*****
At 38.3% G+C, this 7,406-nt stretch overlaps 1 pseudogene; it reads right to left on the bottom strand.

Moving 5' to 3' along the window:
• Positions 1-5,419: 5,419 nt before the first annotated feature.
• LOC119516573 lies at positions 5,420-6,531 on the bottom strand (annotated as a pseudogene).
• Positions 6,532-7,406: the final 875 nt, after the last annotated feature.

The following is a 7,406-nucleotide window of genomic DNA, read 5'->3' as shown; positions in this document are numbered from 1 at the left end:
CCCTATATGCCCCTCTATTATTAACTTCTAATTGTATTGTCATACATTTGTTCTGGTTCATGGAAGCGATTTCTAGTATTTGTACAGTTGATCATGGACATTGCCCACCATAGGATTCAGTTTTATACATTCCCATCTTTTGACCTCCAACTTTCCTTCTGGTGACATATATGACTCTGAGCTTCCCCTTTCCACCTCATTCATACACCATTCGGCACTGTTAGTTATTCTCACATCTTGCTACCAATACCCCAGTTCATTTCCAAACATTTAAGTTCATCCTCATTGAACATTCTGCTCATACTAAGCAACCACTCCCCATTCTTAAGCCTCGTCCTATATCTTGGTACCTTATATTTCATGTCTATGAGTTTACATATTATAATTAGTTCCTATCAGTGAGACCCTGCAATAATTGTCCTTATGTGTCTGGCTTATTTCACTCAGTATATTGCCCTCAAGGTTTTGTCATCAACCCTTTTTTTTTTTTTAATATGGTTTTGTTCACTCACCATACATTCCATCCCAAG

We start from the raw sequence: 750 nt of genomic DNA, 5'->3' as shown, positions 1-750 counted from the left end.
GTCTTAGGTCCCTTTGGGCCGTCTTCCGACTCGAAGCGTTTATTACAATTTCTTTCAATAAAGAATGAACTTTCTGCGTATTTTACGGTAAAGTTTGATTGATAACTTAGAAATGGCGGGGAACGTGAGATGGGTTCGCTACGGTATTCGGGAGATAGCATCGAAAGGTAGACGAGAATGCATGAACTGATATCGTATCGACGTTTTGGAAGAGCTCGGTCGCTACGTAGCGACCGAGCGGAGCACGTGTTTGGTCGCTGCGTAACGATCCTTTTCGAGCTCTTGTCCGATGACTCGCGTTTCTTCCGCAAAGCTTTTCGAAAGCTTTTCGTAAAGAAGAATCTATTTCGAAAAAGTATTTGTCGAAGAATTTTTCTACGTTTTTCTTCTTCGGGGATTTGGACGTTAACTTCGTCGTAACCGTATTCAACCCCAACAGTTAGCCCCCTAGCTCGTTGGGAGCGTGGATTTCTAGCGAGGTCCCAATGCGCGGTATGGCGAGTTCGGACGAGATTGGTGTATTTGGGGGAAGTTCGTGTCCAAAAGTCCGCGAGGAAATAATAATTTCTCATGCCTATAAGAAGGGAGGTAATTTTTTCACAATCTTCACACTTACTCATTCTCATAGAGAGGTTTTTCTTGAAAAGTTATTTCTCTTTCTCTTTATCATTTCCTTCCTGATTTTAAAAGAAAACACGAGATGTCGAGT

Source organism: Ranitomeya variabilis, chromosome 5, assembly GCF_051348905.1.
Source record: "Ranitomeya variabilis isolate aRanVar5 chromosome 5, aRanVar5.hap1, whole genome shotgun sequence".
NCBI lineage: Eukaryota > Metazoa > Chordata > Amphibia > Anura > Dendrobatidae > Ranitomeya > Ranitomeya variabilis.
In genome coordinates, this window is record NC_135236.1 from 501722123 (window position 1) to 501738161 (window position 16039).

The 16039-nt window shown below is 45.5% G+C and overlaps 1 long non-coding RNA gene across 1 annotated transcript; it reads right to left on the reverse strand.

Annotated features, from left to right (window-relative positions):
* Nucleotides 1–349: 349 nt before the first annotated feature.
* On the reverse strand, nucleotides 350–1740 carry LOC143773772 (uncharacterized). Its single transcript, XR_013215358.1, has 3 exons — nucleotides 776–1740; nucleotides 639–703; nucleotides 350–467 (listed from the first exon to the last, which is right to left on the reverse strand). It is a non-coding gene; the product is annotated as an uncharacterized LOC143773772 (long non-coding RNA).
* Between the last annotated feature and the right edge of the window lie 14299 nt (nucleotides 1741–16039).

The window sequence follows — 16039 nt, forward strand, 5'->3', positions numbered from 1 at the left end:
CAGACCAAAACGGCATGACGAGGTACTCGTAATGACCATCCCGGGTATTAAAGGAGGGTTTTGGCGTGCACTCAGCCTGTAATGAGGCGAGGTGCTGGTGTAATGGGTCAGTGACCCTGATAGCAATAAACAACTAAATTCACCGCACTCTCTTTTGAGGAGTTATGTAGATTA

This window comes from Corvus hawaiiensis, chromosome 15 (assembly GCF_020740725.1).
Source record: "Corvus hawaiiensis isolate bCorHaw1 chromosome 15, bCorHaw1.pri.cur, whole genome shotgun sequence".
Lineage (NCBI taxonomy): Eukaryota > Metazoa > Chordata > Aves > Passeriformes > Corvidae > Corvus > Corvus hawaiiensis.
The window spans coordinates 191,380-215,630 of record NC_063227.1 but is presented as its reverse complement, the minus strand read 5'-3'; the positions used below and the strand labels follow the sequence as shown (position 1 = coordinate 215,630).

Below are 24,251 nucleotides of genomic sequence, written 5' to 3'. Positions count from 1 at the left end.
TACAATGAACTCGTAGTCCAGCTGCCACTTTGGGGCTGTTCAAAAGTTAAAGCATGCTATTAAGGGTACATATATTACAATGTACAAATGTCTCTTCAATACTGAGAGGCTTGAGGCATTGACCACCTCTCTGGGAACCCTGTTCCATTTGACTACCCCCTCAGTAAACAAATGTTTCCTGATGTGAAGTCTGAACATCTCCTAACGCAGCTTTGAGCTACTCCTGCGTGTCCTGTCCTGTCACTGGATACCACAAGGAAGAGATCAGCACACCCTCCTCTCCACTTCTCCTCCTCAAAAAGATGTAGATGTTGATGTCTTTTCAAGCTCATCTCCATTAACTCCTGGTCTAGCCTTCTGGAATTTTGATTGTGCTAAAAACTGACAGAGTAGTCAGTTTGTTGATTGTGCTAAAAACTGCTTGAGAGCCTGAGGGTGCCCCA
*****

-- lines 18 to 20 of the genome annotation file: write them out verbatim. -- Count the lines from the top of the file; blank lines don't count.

* Between the last annotated feature and the right edge of the window lie 14299 nt (nucleotides 1741–16039).

The window sequence follows — 16039 nt, forward strand, 5'->3', positions numbered from 1 at the left end:
CAGACCAAAACGGCATGACGAGGTACTCGTAATGACCATCCCGGGTATTAAAGGAGGGTTTTGGCGTGCACTCAGCCTGTAATGAGGCGAGGTGCTGGTGTAATGGGTCAGTGACCCTGATAGCAATAAACAACTAAATTCACCGCACTCTCTTTTGAGGAGTTATGTAGATTA